• Disengagement from the process of learning

      • Repeated failure with no sense of possibility of recovery

    • Behavioral Problems

      • Rejected peer group


School dropouts school leavers1
School Dropouts/School Leavers

  • Family Factors:

    • Competing priorities in the home

      • Need for additional income

      • Need for child care or care for ill parent

    • Neglectful Parenting

      • Little parental monitoring

      • Little encouragement to succeed in school


School dropouts school leavers2
School Dropouts/School Leavers

  • Prevention

    • School within a school

    • Active learning strategies

    • Models/Mentors

    • Cooperative learning with mixed ability groups

    • Family involvement programs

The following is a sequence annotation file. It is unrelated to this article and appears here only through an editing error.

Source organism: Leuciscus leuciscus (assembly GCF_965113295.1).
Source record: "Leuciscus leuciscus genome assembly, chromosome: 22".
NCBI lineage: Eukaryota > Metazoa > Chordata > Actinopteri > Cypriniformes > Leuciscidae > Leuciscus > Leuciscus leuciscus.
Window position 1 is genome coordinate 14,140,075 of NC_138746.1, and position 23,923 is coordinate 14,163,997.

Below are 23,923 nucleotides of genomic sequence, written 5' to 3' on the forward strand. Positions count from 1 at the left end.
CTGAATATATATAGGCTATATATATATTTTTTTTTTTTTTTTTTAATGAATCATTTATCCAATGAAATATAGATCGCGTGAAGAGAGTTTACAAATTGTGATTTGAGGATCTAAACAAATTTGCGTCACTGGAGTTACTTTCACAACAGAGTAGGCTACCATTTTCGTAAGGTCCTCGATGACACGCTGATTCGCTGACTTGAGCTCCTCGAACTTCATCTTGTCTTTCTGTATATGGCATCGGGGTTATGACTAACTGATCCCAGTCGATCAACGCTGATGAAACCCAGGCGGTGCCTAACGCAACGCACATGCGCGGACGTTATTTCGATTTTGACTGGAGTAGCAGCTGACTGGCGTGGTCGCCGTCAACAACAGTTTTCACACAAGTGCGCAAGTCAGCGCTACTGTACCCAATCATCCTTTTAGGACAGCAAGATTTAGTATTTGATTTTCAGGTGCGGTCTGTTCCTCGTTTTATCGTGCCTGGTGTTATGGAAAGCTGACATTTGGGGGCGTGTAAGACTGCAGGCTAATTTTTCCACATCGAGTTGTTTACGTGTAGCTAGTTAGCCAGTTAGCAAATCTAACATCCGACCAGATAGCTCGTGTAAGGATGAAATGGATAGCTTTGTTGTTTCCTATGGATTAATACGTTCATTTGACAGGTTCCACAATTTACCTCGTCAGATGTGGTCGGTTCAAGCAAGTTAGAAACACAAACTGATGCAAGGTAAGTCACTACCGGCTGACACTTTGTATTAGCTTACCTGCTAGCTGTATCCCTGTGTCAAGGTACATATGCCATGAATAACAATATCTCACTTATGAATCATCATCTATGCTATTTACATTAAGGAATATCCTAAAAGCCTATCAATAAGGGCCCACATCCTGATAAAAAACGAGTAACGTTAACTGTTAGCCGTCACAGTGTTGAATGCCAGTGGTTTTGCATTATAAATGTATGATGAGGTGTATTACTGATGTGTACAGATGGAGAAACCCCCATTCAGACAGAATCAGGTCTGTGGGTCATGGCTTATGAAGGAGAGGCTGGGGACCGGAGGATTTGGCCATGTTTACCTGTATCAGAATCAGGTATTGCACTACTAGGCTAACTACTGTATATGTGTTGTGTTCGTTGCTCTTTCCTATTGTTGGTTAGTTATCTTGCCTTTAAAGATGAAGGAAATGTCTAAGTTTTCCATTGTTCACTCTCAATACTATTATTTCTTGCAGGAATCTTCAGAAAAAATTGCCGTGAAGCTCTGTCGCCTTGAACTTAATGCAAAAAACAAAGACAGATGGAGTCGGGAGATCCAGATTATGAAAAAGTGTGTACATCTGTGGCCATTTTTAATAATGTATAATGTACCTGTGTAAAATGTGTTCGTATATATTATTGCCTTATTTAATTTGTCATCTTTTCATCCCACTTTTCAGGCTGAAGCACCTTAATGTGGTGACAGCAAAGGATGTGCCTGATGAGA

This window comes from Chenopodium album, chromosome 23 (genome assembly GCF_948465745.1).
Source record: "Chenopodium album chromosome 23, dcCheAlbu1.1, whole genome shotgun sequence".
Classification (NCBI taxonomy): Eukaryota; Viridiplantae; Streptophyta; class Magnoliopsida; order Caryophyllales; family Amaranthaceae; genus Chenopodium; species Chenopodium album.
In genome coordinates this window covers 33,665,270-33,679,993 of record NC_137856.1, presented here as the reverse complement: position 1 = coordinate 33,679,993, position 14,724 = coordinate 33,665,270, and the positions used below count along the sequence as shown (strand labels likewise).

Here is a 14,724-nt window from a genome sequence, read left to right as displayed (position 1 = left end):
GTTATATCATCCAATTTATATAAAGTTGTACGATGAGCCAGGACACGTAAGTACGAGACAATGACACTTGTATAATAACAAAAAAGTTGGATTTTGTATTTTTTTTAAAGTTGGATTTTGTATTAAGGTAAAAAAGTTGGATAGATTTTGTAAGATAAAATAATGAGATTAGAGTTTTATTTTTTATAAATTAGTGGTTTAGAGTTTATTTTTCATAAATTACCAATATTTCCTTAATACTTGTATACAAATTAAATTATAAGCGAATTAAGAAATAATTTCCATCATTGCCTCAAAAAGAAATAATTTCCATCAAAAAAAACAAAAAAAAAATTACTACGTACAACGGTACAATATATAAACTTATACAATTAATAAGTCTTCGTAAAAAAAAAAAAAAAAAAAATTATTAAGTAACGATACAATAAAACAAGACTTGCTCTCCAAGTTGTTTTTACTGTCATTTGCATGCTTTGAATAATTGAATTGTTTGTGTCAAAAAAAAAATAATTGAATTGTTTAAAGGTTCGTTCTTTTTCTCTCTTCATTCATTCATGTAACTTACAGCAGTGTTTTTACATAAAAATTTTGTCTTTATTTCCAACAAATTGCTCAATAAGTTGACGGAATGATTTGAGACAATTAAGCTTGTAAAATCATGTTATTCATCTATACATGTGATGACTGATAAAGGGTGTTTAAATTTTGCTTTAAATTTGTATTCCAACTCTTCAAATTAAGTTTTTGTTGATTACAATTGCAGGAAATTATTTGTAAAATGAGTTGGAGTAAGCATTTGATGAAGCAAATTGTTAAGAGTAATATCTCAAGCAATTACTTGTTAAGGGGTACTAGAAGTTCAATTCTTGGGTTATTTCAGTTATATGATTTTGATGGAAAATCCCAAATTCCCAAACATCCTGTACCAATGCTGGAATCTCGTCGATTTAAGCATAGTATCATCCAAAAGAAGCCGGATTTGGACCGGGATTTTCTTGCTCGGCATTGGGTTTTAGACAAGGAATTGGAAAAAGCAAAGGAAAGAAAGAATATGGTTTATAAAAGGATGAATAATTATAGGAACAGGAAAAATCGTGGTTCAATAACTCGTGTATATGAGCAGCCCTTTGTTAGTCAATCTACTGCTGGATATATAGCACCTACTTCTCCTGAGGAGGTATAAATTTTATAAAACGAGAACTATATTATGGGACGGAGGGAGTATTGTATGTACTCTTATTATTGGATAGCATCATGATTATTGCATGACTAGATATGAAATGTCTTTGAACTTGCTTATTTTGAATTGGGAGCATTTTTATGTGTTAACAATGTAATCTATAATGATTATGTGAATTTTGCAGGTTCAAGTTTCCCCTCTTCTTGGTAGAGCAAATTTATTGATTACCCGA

• Alternative programs/Pathways

      • Adult High School (Pensacola Junior College)

      • Cooperative Education (.5 day academics/.5 day work placement)



Education during emerging adulthood the college years
Education during Emerging Adulthood: The College Years prepare for our discussion. Do not spend too much time but make some notes for yourself for our discussion on School and Adolescence.

  • Think about your first year in college.

    • How would you describe your peer group?

    • How has it changed since that year?

    • How would you describe your own educational experience to date in your college tenure?

    • In what ways have you as a person changed during your college years?

    • What other priorities have you had to handle during your college years?